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Looking for tips to stay alert & focused doing work & homework - Page 2

post #16 of 26

I agree with most of the comments, but there is something else to try: nootropics.

 

In particular, for this exact application (well for me work--mathematical software, i'm unfortuantely way too old to have 'homework')  I have found some success with oxiracetam + the GPC choline.  It doesn't give any jitters like caffeine, and it doesn't have any emotional effect one way or another.  What it does do is make me want to work and do cognitively difficult things instead of blowing it off.

 

I've used this one before:

 

http://www.biologicsnutra.com/productdetails.asp?productid=446

 

but there are many similar ones. 

post #17 of 26

Find the time you're most alert and productive. For some people its morning, for some its night time. Then, try to work without any distractions. Music can help relax, but won't help focus. With music you'll end up paying less attention to the work.

Set small goals and take breaks. 

post #18 of 26

Eating low mercury fatty fish high in omega 3 fats such as salmon, sardines and herring can help boost cognitive function. Magnesium is also necessary for good cognitive function. Nuts and seeds are high in magnesium. Most people in the US are deficient in magnesium.

 

Taking a 10 minute walk every hour or so will help with circulation. It will also help relieve eye fatigue to focus on further distances after focusing on close distances for an hour or more at a time.

 

Imo low volume classical music might help some to concentrate while studying, however for me I don't see rock music as helping increase concentration, especially if it is at higher volumes.


Edited by JK1 - 12/5/12 at 5:12am
post #19 of 26
Quote:
Originally Posted by JK1 View Post

Eating low mercury fatty fish high in omega 3 fats such as salmon, sardines and herring can help boost cognitive function. Magnesium is also necessary for good cognitive function. Nuts and seeds are high in magnesium. Most people in the US are deficient in magnesium.

Taking a 10 minute walk every hour or so will help with circulation. It will also help relieve eye fatigue to focus on further distances after focusing on close distances for an hour or more at a time.

Imo low volume classical music might help some to concentrate while studying, however for me I don't see rock music as helping increase concentration, especially if it is at higher volumes.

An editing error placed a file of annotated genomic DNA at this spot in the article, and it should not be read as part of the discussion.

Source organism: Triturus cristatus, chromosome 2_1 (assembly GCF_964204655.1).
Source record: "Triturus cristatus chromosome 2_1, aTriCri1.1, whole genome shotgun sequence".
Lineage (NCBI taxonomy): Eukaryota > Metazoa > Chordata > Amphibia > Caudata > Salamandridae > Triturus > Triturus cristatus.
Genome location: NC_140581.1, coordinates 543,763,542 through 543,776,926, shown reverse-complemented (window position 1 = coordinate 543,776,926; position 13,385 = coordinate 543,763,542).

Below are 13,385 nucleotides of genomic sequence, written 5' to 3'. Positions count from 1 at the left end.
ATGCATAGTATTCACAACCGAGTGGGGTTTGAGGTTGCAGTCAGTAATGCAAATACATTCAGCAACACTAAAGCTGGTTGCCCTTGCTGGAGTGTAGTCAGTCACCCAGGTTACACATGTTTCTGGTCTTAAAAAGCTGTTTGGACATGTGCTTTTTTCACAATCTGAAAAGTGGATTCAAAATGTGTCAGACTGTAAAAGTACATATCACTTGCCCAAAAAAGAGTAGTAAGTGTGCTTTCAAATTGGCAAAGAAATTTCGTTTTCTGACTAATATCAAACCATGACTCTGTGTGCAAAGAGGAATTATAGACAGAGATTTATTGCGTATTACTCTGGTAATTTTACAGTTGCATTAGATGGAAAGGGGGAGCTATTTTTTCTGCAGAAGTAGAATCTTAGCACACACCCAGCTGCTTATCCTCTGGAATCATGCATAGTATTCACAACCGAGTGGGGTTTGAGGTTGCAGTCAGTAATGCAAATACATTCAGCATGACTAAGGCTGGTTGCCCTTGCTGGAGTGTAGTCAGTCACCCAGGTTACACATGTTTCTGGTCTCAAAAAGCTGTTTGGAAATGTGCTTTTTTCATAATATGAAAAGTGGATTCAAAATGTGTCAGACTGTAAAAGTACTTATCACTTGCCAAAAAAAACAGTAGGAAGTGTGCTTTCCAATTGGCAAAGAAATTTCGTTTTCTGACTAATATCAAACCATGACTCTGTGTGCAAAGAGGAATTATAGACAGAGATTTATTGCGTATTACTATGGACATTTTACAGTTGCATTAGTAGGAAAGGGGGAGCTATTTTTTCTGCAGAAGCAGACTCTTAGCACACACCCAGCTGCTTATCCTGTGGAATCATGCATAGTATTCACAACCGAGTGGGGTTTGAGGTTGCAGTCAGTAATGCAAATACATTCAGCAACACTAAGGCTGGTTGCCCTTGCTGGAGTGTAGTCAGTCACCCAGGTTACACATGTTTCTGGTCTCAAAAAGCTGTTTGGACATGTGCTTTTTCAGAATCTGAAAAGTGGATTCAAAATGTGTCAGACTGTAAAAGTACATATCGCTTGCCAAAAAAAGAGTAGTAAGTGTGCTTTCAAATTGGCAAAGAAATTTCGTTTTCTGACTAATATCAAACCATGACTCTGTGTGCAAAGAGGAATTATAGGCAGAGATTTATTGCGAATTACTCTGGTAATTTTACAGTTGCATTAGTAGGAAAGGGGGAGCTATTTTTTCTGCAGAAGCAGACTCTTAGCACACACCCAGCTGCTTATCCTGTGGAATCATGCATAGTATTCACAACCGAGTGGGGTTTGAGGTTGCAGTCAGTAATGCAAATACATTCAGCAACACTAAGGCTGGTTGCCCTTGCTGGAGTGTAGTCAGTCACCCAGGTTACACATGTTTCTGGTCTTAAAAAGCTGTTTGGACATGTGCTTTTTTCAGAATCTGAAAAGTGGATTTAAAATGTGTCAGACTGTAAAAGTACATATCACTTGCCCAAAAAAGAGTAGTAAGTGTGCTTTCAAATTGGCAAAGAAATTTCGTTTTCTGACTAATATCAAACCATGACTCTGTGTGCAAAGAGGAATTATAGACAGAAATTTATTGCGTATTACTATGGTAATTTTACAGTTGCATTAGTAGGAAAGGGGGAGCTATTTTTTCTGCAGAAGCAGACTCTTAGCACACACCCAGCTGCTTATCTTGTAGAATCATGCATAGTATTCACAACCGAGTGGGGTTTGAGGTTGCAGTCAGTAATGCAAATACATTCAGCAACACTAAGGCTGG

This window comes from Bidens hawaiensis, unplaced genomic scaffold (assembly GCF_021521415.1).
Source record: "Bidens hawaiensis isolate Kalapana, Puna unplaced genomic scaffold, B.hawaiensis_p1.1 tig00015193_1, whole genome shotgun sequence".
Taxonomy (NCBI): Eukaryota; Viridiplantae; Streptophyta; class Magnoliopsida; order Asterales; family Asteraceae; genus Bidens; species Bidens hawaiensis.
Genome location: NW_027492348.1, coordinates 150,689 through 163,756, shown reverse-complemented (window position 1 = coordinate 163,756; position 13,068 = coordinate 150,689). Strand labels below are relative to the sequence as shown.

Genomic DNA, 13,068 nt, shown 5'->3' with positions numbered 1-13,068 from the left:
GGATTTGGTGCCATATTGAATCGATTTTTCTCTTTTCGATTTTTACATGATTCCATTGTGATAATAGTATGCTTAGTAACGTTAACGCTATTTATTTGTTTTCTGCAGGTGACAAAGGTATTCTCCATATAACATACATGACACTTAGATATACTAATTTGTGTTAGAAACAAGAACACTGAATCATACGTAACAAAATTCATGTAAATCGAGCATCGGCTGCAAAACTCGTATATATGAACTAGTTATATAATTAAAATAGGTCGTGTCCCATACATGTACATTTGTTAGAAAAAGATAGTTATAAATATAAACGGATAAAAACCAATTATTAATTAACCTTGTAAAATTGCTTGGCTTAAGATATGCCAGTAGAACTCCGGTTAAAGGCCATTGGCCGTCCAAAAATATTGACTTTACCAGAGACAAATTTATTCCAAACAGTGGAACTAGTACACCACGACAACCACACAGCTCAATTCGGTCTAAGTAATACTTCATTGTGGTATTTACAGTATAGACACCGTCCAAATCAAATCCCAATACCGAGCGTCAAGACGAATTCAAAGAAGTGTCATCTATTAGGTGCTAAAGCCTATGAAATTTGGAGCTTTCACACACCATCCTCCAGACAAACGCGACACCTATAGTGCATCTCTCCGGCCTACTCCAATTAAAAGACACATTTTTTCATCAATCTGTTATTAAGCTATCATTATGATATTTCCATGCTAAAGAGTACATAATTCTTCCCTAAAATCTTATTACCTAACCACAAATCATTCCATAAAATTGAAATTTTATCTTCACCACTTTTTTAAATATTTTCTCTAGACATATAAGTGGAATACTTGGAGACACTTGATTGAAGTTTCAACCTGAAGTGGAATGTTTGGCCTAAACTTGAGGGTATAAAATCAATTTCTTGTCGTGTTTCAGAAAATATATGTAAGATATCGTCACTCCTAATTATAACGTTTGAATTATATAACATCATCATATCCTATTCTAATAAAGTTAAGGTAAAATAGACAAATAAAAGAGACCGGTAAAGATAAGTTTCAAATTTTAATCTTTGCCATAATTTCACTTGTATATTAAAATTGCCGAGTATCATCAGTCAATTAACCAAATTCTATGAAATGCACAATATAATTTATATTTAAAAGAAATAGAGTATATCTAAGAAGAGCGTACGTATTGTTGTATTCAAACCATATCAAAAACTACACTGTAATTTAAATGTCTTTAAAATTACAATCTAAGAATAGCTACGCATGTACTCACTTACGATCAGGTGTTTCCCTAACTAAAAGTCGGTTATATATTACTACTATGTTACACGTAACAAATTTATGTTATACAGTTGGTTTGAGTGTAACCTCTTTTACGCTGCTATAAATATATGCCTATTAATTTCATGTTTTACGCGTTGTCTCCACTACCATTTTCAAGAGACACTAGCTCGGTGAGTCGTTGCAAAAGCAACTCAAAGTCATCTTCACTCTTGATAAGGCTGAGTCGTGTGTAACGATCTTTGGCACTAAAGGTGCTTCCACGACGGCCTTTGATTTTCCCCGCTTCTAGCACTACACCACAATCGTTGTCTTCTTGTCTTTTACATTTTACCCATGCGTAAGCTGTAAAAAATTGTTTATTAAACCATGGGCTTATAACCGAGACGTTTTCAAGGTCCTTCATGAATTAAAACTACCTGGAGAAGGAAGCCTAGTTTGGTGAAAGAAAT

I'd also add Vitamin B to the mix, and maybe throw a swim or shower in every now and then. But yeah. I agree with proton too.

Finally one other thing to point out: not all people are able to just sit down and hammer out work like a machine. If that's you, know and accept that about yourself; and plan accordingly.
post #20 of 26
Quote:
Originally Posted by Sduibek View Post

Yeah, I'm planning on nipping my procrastination in the bud this weekend.  ;)

 

Did no one else get this?

 

Anyway, I have a friend that takes Adderal.  Of course, I should mention that he is under a physician's care and has a full prescription for it.  Does it always help him get his stuff done?  No, not always.  But it does make him think REALLY hard about the stuff that he's not getting done.

post #21 of 26

Take an ice cold shower. Like the coldest setting possible. Its surprisingly effective. It makes you really alert and ready to get work done. 

post #22 of 26
Quote:
Originally Posted by proton007 View Post

Find the time you're most alert and productive. For some people its morning, for some its night time. Then, try to work without any distractions. Music can help relax, but won't help focus. With music you'll end up paying less attention to the work.

Set small goals and take breaks. 

 

Definitely find the time of day that you're most productive and take advantage of that. I am a night hawk smile.gif

 

As for the music portion, I disagree. Turn on some ambient electronic or classical at low volumes. May not be for you though.

post #23 of 26
Quote:
Originally Posted by treal512 View Post
As for the music portion, I disagree. Turn on some ambient electronic or classical at low volumes. May not be for you though.

 

Actually, I may have generalized. It depends on the task you're doing. If doing something creative or hands on, music may help, boost your creativity even. But I'm not sure it'll help in analytical thinking, or solving maths problems, you might end up making more mistakes.

post #24 of 26
Quote:
Originally Posted by proton007 View Post

Actually, I may have generalized. It depends on the task you're doing. If doing something creative or hands on, music may help, boost your creativity even. But I'm not sure it'll help in analytical thinking, or solving maths problems, you might end up making more mistakes.

 

Perhaps, but I practice chemistry and calculus with ambient music in the background and do well. Not for everyone, I guess.

post #25 of 26
Thread Starter 
Quote:
Originally Posted by treal512 View Post

Quote:
Originally Posted by proton007 View Post

Actually, I may have generalized. It depends on the task you're doing. If doing something creative or hands on, music may help, boost your creativity even. But I'm not sure it'll help in analytical thinking, or solving maths problems, you might end up making more mistakes.

 

Perhaps, but I practice chemistry and calculus with ambient music in the background and do well. Not for everyone, I guess.

 

I think music tends to be less distracting with mathematics. A couple other people mentioned that in this thread. I used to listen to goa psy trance while doing precalc work, it was great.

 

 

Thank you all for your posts here, I really appreciate it! Lots and lots of things to try :)

  Awesome

post #26 of 26

90 minute intervals of productivity, 15 minutes break, repeat.

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